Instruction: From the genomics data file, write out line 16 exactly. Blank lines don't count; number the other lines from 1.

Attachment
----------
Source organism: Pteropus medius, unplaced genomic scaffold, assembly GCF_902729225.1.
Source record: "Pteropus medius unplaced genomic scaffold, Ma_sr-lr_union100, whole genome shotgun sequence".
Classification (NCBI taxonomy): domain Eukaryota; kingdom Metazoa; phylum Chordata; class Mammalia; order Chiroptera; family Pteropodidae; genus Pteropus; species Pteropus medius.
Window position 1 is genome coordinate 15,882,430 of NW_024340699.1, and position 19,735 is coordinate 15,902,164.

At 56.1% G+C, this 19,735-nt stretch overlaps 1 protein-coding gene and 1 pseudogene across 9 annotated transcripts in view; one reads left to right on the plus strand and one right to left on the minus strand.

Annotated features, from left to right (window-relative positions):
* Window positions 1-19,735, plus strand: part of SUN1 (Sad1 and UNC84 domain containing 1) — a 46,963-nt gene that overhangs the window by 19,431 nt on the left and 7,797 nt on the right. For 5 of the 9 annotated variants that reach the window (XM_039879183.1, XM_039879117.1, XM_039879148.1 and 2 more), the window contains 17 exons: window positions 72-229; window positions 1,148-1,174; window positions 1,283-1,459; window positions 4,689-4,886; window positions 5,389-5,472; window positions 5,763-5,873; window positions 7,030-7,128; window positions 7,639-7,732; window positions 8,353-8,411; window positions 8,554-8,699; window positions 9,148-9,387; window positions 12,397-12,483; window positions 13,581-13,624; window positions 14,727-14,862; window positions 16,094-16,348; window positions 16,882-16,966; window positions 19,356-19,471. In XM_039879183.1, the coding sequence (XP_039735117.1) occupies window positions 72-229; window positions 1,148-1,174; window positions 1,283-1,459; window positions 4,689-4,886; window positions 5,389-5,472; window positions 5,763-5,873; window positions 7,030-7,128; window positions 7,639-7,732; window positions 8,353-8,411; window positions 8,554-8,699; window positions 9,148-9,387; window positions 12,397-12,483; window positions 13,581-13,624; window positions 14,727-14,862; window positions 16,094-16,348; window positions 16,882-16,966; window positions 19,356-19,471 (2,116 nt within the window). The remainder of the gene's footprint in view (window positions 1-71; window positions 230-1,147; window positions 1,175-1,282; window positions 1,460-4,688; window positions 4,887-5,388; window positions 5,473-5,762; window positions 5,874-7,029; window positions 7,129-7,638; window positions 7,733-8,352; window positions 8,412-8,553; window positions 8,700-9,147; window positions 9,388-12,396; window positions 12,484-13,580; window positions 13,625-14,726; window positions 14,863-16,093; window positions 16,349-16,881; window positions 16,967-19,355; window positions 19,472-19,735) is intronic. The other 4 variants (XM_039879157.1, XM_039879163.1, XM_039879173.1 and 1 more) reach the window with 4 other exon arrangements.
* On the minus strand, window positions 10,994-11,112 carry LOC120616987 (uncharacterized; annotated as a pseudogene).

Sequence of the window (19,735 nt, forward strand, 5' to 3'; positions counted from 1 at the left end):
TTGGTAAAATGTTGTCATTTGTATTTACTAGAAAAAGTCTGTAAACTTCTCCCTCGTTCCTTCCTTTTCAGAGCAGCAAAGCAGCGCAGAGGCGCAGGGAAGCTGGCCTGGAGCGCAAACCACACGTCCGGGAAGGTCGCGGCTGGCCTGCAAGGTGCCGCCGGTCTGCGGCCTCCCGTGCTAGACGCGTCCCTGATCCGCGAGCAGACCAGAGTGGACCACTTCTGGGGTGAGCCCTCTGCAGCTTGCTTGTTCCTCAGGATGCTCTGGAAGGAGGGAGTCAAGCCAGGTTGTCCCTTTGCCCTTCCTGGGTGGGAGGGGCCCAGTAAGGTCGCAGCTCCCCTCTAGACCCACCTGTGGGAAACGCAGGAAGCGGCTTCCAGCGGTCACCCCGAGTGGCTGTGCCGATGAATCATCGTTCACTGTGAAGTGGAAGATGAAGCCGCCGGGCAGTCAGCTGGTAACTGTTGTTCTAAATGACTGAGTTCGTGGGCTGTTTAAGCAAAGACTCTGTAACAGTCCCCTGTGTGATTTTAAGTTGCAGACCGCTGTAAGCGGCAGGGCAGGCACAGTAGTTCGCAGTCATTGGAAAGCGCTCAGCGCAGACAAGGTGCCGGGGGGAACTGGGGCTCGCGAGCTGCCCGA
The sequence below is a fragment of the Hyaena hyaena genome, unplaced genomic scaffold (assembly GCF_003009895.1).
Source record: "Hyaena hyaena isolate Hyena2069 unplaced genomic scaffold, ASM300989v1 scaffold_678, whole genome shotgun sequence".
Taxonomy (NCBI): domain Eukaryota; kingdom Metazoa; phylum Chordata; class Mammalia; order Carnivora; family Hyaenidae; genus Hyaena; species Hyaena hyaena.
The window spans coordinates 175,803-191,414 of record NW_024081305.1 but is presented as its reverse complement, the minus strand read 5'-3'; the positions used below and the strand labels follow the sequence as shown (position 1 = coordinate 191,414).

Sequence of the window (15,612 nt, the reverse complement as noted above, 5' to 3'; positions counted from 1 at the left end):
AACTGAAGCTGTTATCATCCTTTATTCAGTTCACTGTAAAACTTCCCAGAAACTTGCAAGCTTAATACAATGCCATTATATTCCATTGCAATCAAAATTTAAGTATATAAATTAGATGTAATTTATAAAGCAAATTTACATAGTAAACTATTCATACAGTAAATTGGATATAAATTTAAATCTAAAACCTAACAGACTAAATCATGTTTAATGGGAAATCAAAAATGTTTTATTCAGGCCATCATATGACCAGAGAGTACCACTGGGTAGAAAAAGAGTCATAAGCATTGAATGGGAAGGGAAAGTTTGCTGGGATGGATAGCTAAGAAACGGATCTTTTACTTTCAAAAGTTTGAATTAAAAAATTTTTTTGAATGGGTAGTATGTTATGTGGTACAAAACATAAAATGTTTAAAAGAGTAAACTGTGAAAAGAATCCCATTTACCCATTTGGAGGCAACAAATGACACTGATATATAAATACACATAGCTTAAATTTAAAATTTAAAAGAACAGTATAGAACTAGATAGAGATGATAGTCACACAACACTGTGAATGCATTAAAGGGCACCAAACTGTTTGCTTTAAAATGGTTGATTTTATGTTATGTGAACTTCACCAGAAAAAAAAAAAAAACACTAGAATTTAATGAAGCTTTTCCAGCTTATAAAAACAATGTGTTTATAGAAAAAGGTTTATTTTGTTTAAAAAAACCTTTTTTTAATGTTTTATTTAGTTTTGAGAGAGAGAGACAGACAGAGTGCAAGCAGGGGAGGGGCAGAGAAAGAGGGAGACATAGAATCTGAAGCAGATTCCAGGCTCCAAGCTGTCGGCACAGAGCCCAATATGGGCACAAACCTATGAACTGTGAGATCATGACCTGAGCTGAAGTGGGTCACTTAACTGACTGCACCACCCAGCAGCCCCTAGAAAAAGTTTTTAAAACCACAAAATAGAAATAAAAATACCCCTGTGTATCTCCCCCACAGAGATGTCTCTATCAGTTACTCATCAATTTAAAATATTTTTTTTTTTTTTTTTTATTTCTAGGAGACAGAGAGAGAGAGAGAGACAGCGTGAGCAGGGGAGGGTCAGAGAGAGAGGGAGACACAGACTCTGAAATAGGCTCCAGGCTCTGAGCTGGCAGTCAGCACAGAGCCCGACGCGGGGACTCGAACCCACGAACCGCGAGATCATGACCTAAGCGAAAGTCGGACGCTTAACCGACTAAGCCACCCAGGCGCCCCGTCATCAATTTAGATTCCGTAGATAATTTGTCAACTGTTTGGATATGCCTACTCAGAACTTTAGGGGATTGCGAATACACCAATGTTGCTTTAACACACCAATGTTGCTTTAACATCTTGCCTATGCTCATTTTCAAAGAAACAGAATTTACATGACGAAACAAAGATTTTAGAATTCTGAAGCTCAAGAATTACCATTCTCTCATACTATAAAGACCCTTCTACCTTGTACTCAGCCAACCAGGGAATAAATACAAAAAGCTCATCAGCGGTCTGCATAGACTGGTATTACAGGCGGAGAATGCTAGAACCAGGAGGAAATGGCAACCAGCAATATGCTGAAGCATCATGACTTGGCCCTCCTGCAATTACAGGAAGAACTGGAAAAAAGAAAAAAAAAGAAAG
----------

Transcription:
AACTGAAGCTGTTATCATCCTTTATTCAGTTCACTGTAAAACTTCCCAGAAACTTGCAAGCTTAATACAATGCCATTATATTCCATTGCAATCAAAATTTAAGTATATAAATTAGATGTAATTTATAAAGCAAATTTACATAGTAAACTATTCATACAGTAAATTGGATATAAATTTAAATCTAAAACCTAACAGACTAAATCATGTTTAATGGGAAATCAAAAATGTTTTATTCAGGCCATCATATGACCAGAGAGTACCACTGGGTAGAAAAAGAGTCATAAGCATTGAATGGGAAGGGAAAGTTTGCTGGGATGGATAGCTAAGAAACGGATCTTTTACTTTCAAAAGTTTGAATTAAAAAATTTTTTTGAATGGGTAGTATGTTATGTGGTACAAAACATAAAATGTTTAAAAGAGTAAACTGTGAAAAGAATCCCATTTACCCATTTGGAGGCAACAAATGACACTGATATATAAATACACATAGCTTAAATTTAAAATTTAAAAGAACAGTATAGAACTAGATAGAGATGATAGTCACACAACACTGTGAATGCATTAAAGGGCACCAAACTGTTTGCTTTAAAATGGTTGATTTTATGTTATGTGAACTTCACCAGAAAAAAAAAAAAAACACTAGAATTTAATGAAGCTTTTCCAGCTTATAAAAACAATGTGTTTATAGAAAAAGGTTTATTTTGTTTAAAAAAACCTTTTTTTAATGTTTTATTTAGTTTTGAGAGAGAGAGACAGACAGAGTGCAAGCAGGGGAGGGGCAGAGAAAGAGGGAGACATAGAATCTGAAGCAGATTCCAGGCTCCAAGCTGTCGGCACAGAGCCCAATATGGGCACAAACCTATGAACTGTGAGATCATGACCTGAGCTGAAGTGGGTCACTTAACTGACTGCACCACCCAGCAGCCCCTAGAAAAAGTTTTTAAAACCACAAAATAGAAATAAAAATACCCCTGTGTATCTCCCCCACAGAGATGTCTCTATCAGTTACTCATCAATTTAAAATATTTTTTTTTTTTTTTTTTATTTCTAGGAGACAGAGAGAGAGAGAGAGACAGCGTGAGCAGGGGAGGGTCAGAGAGAGAGGGAGACACAGACTCTGAAATAGGCTCCAGGCTCTGAGCTGGCAGTCAGCACAGAGCCCGACGCGGGGACTCGAACCCACGAACCGCGAGATCATGACCTAAGCGAAAGTCGGACGCTTAACCGACTAAGCCACCCAGGCGCCCCGTCATCAATTTAGATTCCGTAGATAATTTGTCAACTGTTTGGATATGCCTACTCAGAACTTTAGGGGATTGCGAATACACCAATGTTGCTTTAACACACCAATGTTGCTTTAACATCTTGCCTATGCTCATTTTCAAAGAAACAGAATTTACATGACGAAACAAAGATTTTAGAATTCTGAAGCTCAAGAATTACCATTCTCTCATACTATAAAGACCCTTCTACCTTGTACTCAGCCAACCAGGGAATAAATACAAAAAGCTCATCAGCGGTCTGCATAGACTGGTATTACAGGCGGAGAATGCTAGAACCAGGAGGAAATGGCAACCAGCAATATGCTGAAGCATCATGACTTGGCCCTCCTGCAATTACAGGAAGAACTGGAAAAAAGAAAAAAAAAGAAAG